* Carbon-fibre jet "behaving well," chief pilot says
* Joins Boeing 787 in new generation of lightweight jets
* Competition expected to dominate Paris Airshow
By Tim Hepher and Jean Décotte
TOULOUSE, France, June 14 After the Dreamliner,
Europe's latest passenger jet, the Airbus A350, made its
maiden flight on Friday and its chief salesman, opening a new
front in a battle with U.S. rival Boeing Co, declared it
so quiet that airport residents won't even notice it.
The lightweight carbon-plastic jet flew over the Airbus
plant in Toulouse to salute production workers before wrapping
up a four-hour inaugural flight that Airbus officials said had
achieved more than expected.
Watched by 10,000 staff and spectators, the aircraft's
curled wingtips sliced into clouds above the factory in
southwestern France and flew over the Pyrenees.
The sortie caps eight years of designing and development
costing an estimated $15 billion.
Airbus's ebullient New York-born sales chief, John Leahy,
lost no time in talking up the plane's benefits moments after
its two Roll-Royce engines hoisted the A350 from the same
runway where the supersonic Concorde took its first
ground-shaking run 44 years ago.
"Did you hear how quiet it was? We are going to set new
standards ... People round airports won't even know we are
taking off," Leahy said.
It is a milestone for the EADS unit as it seeks to
catch Boeing's 787 Dreamliner in sales of a generation of
lightweight jets designed to save fuel and do less harm to the
Boeing was first off the mark with the use of revolutionary
carbon-composite materials and its Dreamliner has so far outsold
the A350, with sales reaching 833 aircraft to 57 customers.
With sales of 613 planes to 33 customers, Airbus hopes to
catch up and also mount a challenge to the U.S. manufacturer's
larger, metallic 777, thanks in part to the A350's low noise.
"READY TO FLY"
British test pilot Peter Chandler, who commanded a crew of
six pilots and test engineers wearing helmets and parachutes
over orange jumpsuits, was elated about the plane.
"It was ready to fly and it wanted to fly. It was clearly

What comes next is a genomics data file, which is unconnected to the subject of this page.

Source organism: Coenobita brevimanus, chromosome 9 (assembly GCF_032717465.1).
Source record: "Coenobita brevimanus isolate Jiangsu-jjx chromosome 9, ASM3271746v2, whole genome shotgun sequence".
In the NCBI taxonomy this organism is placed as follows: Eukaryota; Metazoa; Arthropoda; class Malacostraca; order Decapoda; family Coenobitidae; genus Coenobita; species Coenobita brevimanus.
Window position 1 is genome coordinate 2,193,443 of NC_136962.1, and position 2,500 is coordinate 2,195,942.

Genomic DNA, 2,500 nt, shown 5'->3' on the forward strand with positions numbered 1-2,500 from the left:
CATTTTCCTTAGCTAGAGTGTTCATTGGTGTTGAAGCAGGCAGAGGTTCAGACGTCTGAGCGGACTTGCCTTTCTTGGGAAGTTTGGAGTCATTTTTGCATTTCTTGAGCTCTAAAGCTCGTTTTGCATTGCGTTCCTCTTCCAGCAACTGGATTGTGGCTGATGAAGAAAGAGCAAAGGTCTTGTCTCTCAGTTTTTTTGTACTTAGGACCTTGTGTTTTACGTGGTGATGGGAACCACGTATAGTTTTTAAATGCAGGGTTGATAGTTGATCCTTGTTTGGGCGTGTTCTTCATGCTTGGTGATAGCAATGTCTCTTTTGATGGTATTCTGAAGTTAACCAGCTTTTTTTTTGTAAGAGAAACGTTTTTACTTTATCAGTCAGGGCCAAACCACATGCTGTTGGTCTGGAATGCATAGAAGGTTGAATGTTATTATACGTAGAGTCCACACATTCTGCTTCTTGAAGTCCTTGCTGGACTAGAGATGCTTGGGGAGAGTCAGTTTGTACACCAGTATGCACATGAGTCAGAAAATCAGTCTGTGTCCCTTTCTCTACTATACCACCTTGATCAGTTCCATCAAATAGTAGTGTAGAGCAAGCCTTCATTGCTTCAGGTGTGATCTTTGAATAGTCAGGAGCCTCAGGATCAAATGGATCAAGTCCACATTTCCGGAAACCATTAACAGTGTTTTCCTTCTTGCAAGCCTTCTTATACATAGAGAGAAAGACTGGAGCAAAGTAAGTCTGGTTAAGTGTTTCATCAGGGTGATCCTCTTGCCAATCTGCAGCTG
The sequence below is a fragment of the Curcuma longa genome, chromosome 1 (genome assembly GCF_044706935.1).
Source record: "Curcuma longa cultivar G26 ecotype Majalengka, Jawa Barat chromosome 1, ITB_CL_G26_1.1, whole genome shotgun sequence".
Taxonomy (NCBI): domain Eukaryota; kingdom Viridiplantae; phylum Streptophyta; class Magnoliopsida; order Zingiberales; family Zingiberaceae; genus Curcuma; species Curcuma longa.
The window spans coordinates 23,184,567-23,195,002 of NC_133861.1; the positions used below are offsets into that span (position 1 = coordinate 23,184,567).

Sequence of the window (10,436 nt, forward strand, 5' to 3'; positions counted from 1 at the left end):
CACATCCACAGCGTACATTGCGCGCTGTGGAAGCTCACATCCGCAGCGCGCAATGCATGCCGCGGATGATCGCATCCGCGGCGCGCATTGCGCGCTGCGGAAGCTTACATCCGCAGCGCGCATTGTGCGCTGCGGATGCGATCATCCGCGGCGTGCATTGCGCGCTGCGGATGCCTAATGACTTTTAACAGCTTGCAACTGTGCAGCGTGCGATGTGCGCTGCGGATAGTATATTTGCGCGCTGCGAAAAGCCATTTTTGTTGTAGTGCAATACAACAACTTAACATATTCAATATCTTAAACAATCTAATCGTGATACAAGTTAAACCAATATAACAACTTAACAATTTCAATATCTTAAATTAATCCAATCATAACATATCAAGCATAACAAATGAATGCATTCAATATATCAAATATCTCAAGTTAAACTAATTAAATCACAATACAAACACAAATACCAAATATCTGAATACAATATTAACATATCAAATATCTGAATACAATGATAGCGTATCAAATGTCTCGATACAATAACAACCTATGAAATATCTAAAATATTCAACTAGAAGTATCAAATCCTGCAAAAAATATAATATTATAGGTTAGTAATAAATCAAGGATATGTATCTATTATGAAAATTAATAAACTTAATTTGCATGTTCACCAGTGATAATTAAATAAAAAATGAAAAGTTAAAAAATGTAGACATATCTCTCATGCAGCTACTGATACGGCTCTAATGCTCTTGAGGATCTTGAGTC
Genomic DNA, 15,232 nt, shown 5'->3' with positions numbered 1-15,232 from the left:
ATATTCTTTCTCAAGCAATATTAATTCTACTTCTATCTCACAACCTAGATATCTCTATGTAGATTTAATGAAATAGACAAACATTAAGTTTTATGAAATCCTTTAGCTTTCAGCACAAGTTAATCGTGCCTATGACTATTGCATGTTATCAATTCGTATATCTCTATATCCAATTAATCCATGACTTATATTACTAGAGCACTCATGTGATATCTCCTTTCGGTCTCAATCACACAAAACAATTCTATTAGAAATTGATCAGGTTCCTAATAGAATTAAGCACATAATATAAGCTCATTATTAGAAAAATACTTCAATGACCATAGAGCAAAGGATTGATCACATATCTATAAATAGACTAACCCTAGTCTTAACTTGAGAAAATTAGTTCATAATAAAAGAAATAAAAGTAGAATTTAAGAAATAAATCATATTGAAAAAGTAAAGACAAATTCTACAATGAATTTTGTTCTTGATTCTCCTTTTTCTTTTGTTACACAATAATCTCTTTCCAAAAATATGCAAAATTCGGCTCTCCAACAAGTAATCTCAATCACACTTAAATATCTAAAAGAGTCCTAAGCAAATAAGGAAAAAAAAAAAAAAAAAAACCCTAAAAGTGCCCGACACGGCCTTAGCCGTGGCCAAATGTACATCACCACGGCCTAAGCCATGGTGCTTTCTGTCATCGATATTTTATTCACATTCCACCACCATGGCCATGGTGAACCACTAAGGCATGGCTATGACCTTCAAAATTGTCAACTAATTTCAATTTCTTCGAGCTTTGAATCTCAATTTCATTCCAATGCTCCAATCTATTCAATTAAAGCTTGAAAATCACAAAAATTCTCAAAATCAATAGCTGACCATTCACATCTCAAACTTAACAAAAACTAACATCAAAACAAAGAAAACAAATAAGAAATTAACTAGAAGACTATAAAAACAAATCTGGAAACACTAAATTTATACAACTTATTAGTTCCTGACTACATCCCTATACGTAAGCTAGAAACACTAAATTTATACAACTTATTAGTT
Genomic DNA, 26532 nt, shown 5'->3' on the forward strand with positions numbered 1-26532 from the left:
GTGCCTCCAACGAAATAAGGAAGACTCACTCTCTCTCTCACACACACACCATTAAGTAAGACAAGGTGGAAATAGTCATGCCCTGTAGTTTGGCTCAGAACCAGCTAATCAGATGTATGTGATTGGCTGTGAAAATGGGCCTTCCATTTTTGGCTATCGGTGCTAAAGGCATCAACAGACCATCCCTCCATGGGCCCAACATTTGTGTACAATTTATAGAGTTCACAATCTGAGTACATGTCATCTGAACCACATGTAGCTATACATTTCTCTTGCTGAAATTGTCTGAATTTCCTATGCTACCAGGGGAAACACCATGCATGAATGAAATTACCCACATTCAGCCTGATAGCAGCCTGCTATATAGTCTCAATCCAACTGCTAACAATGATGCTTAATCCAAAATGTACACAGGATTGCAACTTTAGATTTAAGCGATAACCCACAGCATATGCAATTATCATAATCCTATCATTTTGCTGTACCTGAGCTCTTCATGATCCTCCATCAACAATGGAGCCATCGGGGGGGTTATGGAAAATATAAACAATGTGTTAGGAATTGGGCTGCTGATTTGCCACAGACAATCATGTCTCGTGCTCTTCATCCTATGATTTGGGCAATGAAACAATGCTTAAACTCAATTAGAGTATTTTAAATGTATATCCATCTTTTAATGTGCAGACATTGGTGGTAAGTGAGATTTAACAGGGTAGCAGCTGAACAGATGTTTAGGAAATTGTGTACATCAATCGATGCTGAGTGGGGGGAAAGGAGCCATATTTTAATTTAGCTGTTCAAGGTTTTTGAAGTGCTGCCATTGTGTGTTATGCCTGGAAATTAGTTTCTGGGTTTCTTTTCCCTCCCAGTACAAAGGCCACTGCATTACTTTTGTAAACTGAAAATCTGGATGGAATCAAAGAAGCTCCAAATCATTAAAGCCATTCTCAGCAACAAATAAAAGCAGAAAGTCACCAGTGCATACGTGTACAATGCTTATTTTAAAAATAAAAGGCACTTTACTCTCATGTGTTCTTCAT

much happier in the air," Chandler said.
French co-pilot Guy Magrin, a former air force pilot, took
the controls for the take-off at 10:01 local time (0801 GMT).
Competition for wide-bodied jets is expected to dominate
next week's Paris Airshow, where the A350 has its sights on
another fly-by when French President Francois Hollande visits
the event on Friday, if tests continue to go well.
"I am talking to airlines about placing orders in the very
new future. I think you may see some announcements very soon,"
sales chief Leahy told Reuters.
Airbus is finalizing orders from Singapore Airlines
, Kuwait Airways and Air France and hopes to
add a new customer at the June 17-23 show, analysts say.
Boeing sees a market worth $1 trillion for one category of
mid-sized long-haul passenger airplanes over the next 20 years
and the A350 and 787 are chasing the lion's share of that.
More expensive than other aircraft at about $300 million
apiece at list prices, the A350's business case relies on fuel
savings of some 25 percent compared with ordinary airliners.
But aerospace manufacturers are also under pressure to cut
emissions and noise to comply with tougher global regulations.
EDGE ON NOISE
Airbus and Boeing both claim the edge on noise levels, which
remain politically explosive at airports like London's Heathrow.
Airbus said the A350 is up to 16 decibels below
international requirements. Boeing said its 787 has a smaller
noise footprint than other widebody aircraft, and is equivalent
to the sounds of heavy traffic when standing at a roadside.
"We welcome any moves towards quieter planes, but let's not
run away with the idea that the A350 is a quiet plane. It is
simply less noisy than its predecessors," said John Stewart,
chair of a residents' group opposing the expansion of Heathrow.
The A350's maiden flight is the start of a 12 to 13 month
test programme that will include putting it through the harshest
possible conditions around the globe.
Airbus says it is on track to put the aircraft into service
with Qatar Airways in the second half of 2014, but the timetable
Project leader Didier Evrard, a former missiles boss
credited with preventing a repeat of the disarray on recent
Airbus programs, has a major job to produce four more test
aircraft and could not relax during the flight.
"I will still be nervous until it comes back. I'm an
engineer so I have to be connected to the ground and make sure
everything is fine," he told reporters.
Evrard said Airbus would soon add a customer in the United
States, where industry sources say United Airlines is
negotiating to expand an order for 25 jets.
Airbus initially dismissed new mid-sized aircraft like the
787 as it focused on building the world's largest airliner, the
A380 superjumbo, in the last decade.
But faced with burgeoning Dreamliner sales, it changed tack
and overhauled the design of the 270- to 350-seat A350 by
adopting similar composites technology in 2006.
To boost sales, Boeing is expected to soon confirm plans to
build a larger version of its Dreamliner. It is also overhauling
its 777 with new engines and wings.